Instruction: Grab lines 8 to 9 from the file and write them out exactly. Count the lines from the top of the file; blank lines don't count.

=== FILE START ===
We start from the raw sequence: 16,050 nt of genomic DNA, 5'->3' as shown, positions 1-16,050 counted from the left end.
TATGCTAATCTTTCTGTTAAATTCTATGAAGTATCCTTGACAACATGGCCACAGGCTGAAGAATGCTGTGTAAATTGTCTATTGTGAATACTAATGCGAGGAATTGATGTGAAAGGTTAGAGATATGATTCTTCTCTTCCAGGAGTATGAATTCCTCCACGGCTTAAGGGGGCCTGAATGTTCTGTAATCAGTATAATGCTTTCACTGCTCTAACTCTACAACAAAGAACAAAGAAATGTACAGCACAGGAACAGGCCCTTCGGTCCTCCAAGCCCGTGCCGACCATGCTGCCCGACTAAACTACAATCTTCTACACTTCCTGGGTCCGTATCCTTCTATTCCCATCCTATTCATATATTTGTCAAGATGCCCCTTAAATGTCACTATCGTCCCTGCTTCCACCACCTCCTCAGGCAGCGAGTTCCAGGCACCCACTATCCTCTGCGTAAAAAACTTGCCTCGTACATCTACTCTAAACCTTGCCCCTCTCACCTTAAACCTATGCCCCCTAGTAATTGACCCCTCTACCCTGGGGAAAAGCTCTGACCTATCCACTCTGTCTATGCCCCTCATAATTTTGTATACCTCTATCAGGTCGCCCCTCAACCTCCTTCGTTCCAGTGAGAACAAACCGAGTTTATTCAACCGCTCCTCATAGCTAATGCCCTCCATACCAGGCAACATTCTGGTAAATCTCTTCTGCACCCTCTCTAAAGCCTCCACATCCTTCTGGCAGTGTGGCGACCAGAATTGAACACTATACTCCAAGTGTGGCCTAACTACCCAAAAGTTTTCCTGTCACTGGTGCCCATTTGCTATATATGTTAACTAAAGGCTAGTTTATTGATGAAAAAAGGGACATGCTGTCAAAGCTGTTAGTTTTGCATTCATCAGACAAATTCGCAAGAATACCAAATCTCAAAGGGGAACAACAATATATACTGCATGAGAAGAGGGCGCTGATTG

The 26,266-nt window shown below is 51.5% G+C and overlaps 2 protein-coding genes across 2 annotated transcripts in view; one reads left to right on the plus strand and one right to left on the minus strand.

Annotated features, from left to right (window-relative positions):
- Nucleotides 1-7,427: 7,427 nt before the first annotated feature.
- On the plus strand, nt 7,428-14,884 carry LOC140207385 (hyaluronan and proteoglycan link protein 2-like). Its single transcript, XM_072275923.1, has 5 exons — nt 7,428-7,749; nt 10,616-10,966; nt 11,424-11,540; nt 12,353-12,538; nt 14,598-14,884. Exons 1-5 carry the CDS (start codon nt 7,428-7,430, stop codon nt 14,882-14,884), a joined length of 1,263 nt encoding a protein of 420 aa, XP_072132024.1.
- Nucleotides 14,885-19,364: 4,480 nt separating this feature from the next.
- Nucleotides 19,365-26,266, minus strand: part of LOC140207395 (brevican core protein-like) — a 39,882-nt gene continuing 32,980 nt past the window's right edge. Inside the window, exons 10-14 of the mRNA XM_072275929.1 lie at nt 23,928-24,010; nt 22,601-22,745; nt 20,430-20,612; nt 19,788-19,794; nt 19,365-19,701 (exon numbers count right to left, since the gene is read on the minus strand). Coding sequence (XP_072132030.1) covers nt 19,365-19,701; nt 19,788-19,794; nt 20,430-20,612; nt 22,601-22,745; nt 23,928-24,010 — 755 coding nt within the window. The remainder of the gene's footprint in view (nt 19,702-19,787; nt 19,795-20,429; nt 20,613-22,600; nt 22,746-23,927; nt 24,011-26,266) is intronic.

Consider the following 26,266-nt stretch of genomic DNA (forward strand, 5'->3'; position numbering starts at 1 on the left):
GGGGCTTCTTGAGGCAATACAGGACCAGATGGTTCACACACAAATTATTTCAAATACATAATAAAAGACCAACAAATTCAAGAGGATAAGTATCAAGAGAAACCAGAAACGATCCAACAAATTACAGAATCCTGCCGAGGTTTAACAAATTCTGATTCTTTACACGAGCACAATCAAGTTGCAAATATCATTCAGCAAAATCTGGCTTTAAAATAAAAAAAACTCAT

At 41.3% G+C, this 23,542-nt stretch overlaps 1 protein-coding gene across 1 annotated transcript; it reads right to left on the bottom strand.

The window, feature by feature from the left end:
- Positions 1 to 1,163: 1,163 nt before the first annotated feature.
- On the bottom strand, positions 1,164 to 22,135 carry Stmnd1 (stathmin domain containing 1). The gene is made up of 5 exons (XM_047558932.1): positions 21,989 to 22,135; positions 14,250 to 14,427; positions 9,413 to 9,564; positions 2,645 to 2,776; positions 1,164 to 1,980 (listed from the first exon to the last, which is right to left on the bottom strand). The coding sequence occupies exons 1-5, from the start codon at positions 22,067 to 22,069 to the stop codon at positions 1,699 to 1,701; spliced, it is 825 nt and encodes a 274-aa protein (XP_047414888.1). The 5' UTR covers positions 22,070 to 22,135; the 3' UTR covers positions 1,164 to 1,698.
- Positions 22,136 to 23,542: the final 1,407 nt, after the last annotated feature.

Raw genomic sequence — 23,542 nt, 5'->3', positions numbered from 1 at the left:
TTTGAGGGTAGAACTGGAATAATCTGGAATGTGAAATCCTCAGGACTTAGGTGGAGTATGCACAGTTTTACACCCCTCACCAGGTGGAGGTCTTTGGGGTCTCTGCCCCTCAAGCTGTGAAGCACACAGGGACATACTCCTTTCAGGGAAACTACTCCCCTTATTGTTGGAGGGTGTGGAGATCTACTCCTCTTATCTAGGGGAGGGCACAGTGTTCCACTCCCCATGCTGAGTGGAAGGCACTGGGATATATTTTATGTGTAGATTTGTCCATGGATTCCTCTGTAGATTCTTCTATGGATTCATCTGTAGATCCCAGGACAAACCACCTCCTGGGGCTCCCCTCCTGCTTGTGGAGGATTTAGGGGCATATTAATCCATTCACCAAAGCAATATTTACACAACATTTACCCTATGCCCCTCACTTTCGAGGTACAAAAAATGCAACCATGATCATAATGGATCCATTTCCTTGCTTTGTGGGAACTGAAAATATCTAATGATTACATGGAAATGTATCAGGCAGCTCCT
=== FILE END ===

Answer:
- Nucleotides 19,365-26,266, minus strand: part of LOC140207395 (brevican core protein-like) — a 39,882-nt gene continuing 32,980 nt past the window's right edge. Inside the window, exons 10-14 of the mRNA XM_072275929.1 lie at nt 23,928-24,010; nt 22,601-22,745; nt 20,430-20,612; nt 19,788-19,794; nt 19,365-19,701 (exon numbers count right to left, since the gene is read on the minus strand). Coding sequence (XP_072132030.1) covers nt 19,365-19,701; nt 19,788-19,794; nt 20,430-20,612; nt 22,601-22,745; nt 23,928-24,010 — 755 coding nt within the window. The remainder of the gene's footprint in view (nt 19,702-19,787; nt 19,795-20,429; nt 20,613-22,600; nt 22,746-23,927; nt 24,011-26,266) is intronic.

Consider the following 26,266-nt stretch of genomic DNA (forward strand, 5'->3'; position numbering starts at 1 on the left):